A Year-by-Year Guide to the Damage Trumpcare Would Do
An anti-Trumpcare protest in Brooklyn. Photo by Erik McGregor/Pacific Press/LightRocket via Getty


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A Year-by-Year Guide to the Damage Trumpcare Would Do

The law would unfold slowly, but millions would lose health insurance as time went on.

The Senate healthcare receded into the shadows on Tuesday when it was announced that a planned vote will now be delayed until after the July 4 recess. But it's far from dead. Away from harsh media scrutiny, Republican senators are wheeling and dealing their way to what the leadership hopes will be an eventual yes vote.

If they can pull it off, the consequences could be enormous—including 22 million more people without insurance a decade from now, according to the nonpartisan Congressional Budget Office (CBO).


Supporters of the bill have claimed that the bill will cause premiums to fall, and that it doesn't cut Medicaid funding. That is false. Here's the CBO's graph of Medicaid spending between now and 2026 if the bill passes:

Graph via CBO

But the bill impacts a whole lot more than Medicaid spending. It represents a series of major changes to the American healthcare system that are parceled out over time, and you can't understand it until you understand how these changes will be rolled out.

Long story short, it wouldn't be a sudden flood of coverage cuts, but a slow titration of budget tweaks at the national and state levels, dripping and dripping, over the course of years. What follows is a timeline of those changes, based on the CBO report. Republicans want a new CBO score, and will likely make changes to the bill, but this is their plan as of right now.

What happens the day the bill passes:

The individual mandate no longer applies, but that doesn't mean much… yet.

Right now, under the Affordable Care Act, the average deductible (what someone pays for healthcare before his or her insurer starts covering costs) is $6,000 under what's called a "bronze" plan and $3,600 under a "silver" plan. If and when this bill passes, the average consumer probably won't notice no matter what their plan is, because insurance companies won't jump in and reset their prices immediately.

But the individual mandate, which penalized people who didn't have insurance, will go away. You could be like, Cool, I don't have to pay for health insurance anymore! and immediately cancel it for the rest of the year if you really wanted to. "There are probably some people who would do that," said Matthew Fiedler, a Brookings Institute fellow working at the Center for Health Policy and former member of Barack Obama's Council of Economic Advisers.


"I suspect that by the time this would have actually worked its way through the process to become law, we'd be far enough into the year that the magnitude of that would be fairly small, and the big effects would be in 2018," Fiedler added.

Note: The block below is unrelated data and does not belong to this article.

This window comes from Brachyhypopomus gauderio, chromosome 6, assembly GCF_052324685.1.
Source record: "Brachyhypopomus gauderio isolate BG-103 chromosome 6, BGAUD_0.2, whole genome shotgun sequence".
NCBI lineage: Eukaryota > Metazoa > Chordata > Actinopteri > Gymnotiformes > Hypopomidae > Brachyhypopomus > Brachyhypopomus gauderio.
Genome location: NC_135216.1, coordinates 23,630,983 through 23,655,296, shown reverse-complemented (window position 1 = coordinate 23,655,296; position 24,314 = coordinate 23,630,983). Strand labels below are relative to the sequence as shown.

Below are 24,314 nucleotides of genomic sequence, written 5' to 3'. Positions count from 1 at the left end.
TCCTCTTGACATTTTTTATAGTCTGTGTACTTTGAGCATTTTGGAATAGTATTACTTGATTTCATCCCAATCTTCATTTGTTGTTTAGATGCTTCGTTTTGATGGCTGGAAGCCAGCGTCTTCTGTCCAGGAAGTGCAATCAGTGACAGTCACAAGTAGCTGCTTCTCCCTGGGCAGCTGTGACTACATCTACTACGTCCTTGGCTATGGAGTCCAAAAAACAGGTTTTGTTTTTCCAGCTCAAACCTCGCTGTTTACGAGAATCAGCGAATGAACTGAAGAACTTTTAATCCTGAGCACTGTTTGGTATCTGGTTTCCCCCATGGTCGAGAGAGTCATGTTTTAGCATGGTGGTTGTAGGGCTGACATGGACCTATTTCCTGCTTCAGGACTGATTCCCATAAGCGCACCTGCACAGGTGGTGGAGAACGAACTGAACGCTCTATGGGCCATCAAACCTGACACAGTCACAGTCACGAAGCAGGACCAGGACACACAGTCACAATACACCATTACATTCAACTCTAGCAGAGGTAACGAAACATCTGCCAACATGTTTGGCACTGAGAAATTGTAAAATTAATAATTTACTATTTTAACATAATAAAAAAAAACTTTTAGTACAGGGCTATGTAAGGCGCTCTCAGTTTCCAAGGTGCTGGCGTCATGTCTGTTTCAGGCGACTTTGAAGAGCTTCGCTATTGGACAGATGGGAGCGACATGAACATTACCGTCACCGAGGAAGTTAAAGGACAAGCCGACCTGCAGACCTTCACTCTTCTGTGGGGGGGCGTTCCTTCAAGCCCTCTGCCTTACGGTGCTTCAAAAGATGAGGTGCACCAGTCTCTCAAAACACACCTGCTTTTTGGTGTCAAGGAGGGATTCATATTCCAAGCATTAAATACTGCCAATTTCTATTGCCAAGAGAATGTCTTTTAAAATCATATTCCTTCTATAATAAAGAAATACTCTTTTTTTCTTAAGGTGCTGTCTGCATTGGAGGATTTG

Watch: Anti-vaxxers and fear caused a massive measles outbreak

The next year:

About 15 million people stop being covered. Premiums increase by about 20 percent on average.

A lot of people have decided they don't need health insurance—and most of these are on the healthier side. Having lost all those cheap-to-cover (and therefore profitable) customers, insurers would set much higher premiums "in anticipation of the fact that the risk pool they're going to be facing is meaningfully sicker," Fiedler told me.

So the decrease in coverage in 2018 is less because of changing subsidies and more because insurers will set their prices based on there not being an individual mandate anymore. This means "average premiums for benchmark plans for single individuals would be about 20 percent higher in 2018 than under current law," according to the CBO report.

Meanwhile, the midterm elections take place. Republicans will have to answer for their support of an incredibly unpopular bill. Democrats are unlikely to retake the Senate, but they have a good chance of winning the House.


Premiums that have gone up go back down a little. The number of new uninsured probably doesn't climb much higher than 15 million quite yet.

In 2019, insurance companies will benefit from what Fiedler calls "a large pot of money" for insurers. "The federal government would basically pay a significant portion of the claims associated with very high-cost enrollees," he explained.


This will help keep costs down for a while. Insurers will be less worried about patients getting really sick—since the federal government is going to pick up part of the tab. "The premium decline in 2019 is being driven by that very large pot of additional subsidy dollars," Fiedler explained.

An important 2019 rule change will, in certain cases, allow companies to charge older people premiums that are up to five times higher than the premiums for younger people. "That would cause a lot of older people who pay higher premiums to exit the market, and a lot of younger people who pay lower premiums—or at least some younger people who pay lower premiums—to come into the market, so that would contribute to reducing the average premium in the market," Fiedler explained.

So even though average premiums will go down, premiums will rise drastically for some old people, so much so that they'll go uninsured and hope they don't have serious healthcare problems before they turn 65 and qualify for Medicare.

Democrats may attempt to craft healthcare legislation, but even if they control the House, they won't be able to get anything past the Senate—and even if they could, Donald Trump will probably veto any Democratic bill.


Premiums go down in theory, and a premium tax credit kicks in for people at or below the poverty line. But at the same time, people also start ditching coverage because it's getting too expensive. The number of new uninsured reaches about 19 million people.

"The premiums lower, but the out of pocket costs are a lot higher," Fiedler told me.